Kurt Vonnegut famously said “everything changes”. And in marketing, that change is usually for the worse. Andrew Chen, former head of Rider Growth at Uber, coined his “Law of Shitty Click Through Rates” way back in 2012. And like a decent wine, or a very stinky cheese, it has aged well. Boiled down, it states that once you find something that works, the more you use it, the less effective it gets. Email open rates, display advertising click through rates and guerilla tactics all fall afoul of this type of channel fatigue or burnout. 

Zero day marketing exploits are those which find existing platforms and subvert them for profitable demand, however – this requires a change in mindset – one from ‘rinse and repeat’ scalable efforts, to a sustained commitment to novelty and subversiveness. And like any decent super villain, you’re going to run aground if you start bragging about your ingenious plans to all and sundry. 

Take for example, the use of PR as a means to build white hat backlinks for increased domain authority by SEO’s. In our Jude Law case study, this mechanism delivered exceptional SEO returns for well over three years. In 2013, 1 in 5 press hits delivered a high value follow backlink. By 2016 this was more like 1 in 10. Publishing platforms started to recognise the inherent value of their ‘link juice’ (don’t grimace, we didn’t call it that) and increased their internal skills to capitalise on the opportunities presented by PageRank sculpting. Now it’s far more likely that a media platform will keep links internally, linking back to another mention of that brand on their own domain, rather than linking out. 

Reverse Graffiti (aka clean graffiti or clean advertising) first appeared in 2006. It was guerilla marketing at its best. Clever, creative, cheap and effective. The first large-scale work was a street art piece in Sao Paulo, by Alexander Orion. A multitude of skulls, clean washed on to the walls of dirty tunnels to highlight the impact of pollution. Officials couldn’t (despite their best efforts) find a reason to arrest him. And so they did the next best thing – they cleaned the tunnels.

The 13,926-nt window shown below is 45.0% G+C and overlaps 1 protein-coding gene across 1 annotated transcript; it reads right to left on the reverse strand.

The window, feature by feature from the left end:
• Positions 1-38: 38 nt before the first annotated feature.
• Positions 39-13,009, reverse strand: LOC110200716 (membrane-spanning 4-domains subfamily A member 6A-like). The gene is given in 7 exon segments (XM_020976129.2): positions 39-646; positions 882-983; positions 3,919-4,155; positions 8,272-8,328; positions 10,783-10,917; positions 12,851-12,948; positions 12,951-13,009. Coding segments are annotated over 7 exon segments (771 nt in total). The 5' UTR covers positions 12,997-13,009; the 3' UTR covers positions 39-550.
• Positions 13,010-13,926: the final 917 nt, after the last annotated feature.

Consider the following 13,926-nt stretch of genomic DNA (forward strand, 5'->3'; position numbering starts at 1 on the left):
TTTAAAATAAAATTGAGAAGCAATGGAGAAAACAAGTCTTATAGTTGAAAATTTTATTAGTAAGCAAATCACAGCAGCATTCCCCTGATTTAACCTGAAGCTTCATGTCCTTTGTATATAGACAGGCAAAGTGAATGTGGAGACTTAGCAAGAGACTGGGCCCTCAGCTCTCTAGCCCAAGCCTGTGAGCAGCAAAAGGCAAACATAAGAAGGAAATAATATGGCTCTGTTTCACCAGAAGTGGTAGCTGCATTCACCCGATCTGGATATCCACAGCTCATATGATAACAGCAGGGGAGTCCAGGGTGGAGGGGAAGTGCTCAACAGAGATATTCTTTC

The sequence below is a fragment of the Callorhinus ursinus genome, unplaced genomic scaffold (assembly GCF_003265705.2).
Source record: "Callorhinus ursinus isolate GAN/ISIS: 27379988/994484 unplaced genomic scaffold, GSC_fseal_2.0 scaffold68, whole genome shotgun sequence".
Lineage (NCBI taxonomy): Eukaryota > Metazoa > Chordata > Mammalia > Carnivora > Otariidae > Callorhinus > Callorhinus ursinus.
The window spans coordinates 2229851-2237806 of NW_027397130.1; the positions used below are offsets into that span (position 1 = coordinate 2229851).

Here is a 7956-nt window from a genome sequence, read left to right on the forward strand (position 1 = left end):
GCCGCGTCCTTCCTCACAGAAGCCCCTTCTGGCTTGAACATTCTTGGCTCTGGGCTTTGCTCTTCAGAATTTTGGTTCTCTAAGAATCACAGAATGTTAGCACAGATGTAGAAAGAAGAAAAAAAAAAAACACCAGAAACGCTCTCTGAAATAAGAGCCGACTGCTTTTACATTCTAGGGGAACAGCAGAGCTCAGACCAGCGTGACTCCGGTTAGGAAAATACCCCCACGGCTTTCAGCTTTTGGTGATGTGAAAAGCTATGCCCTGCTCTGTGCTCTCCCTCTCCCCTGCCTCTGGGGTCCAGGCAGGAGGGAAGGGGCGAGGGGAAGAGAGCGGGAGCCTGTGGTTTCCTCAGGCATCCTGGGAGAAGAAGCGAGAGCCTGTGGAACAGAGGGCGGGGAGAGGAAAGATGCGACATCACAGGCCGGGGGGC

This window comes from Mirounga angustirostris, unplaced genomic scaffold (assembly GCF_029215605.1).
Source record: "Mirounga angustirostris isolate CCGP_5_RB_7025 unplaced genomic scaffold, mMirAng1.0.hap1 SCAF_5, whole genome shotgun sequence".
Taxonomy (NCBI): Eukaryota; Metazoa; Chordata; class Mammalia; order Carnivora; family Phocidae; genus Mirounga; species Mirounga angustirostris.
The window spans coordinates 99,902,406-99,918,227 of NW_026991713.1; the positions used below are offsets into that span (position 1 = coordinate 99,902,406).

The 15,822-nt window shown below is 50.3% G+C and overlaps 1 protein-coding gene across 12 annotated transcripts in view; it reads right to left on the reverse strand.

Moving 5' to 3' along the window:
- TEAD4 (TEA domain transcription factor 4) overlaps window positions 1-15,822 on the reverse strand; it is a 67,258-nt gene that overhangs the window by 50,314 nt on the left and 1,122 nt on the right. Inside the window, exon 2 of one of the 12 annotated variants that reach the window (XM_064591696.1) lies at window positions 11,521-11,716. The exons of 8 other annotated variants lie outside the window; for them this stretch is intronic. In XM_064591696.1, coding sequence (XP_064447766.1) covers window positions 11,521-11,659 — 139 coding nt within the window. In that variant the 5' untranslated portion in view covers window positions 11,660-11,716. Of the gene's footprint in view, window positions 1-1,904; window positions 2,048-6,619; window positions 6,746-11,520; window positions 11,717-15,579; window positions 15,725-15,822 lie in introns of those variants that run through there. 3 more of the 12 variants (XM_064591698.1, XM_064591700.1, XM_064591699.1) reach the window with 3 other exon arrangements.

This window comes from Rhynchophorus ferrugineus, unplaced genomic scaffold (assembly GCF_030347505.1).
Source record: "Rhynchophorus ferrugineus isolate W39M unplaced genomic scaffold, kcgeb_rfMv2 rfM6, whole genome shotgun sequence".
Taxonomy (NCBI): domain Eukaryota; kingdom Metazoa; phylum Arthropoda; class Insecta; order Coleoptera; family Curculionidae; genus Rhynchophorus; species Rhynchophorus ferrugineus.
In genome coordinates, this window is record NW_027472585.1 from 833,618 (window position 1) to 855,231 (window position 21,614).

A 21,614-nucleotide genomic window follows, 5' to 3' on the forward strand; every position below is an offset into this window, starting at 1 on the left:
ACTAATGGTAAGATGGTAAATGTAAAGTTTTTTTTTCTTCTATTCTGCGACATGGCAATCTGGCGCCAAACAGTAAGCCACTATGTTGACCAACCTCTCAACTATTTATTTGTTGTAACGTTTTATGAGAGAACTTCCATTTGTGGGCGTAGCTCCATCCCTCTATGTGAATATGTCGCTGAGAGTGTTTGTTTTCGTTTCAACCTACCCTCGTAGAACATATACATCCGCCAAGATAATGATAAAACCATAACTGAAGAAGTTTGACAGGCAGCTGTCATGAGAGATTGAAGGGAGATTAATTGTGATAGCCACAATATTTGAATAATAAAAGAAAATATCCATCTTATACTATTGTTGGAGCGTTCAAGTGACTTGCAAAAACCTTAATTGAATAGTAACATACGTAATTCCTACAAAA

By 2015, the tactic of clean graffiti was widespread. GCHQ (who recruit for M15 in the UK) covered Shoreditch in recruitment ads recruiting intelligence officers inciting threats of legal action from local authorities – and significant national coverage in publications like the Telegraph.

Of course, once it’s been done once, the platforms that are being subverted will strive to patch the vulnerability. We enjoy this particularly subversive tactic because it’s more robust than most to litigate against. When the person operating the mechanism is actually making the world a little bit better, rather than worse, it’s harder for normative systems to squash them.  

However, just like any other smart new idea, it’s still subject to channel decay. Systems at scale will adapt.  While authorities have tried found bylaws that can be brought to bear, the actual truth is, it’s just no longer novel. Now IKEA, Starbucks and Specsavers are just as likely to use this tactic as a climate change activist or a street artist. It’s not longer remarkable, because everything changes. 

Why Chen got it Wrong

In 2012 when Chen first wrote about shitty click throughs, he used display ads and email rates to support his law. He got the display ads decay spot on. They’ve been in decline since day one. The first ever display ad, published on an early version of Wired.com in October 1994, boldly asked: 

“Have you ever clicked your mouse right HERE? YOU WILL@ and delivered click through rates of 44%. In today’s market, a decent display campaign might only deliver 0.02% CTR. Unsurprising, given that the average internet user is subject to thousands of banner ads per month. Novelty fades, and of course as things scale, relevance reduces. 

However, there’s a solid chance that display ad CTR’s will increase in the coming years, not least because subversive actors are making use of established systems and new technologies to increase noticeability and effect. For example, Google and Facebook now use contextual analysis of personal content to field highly targeted ads based on things you’ve mentioned in your email and chat. Retargeting uses Cookies to track you around the web, fielding ads for things you might have abandoned mid-shop. And targeted ads are absolutely being generated based on conversations you’re having on video and voice calls. Whether we’re comfortable with this level of personalization is almost irrelevant, what is true however is that highly personalised, relevant ads are more likely to be clicked on than the ‘spray and pray’ approach.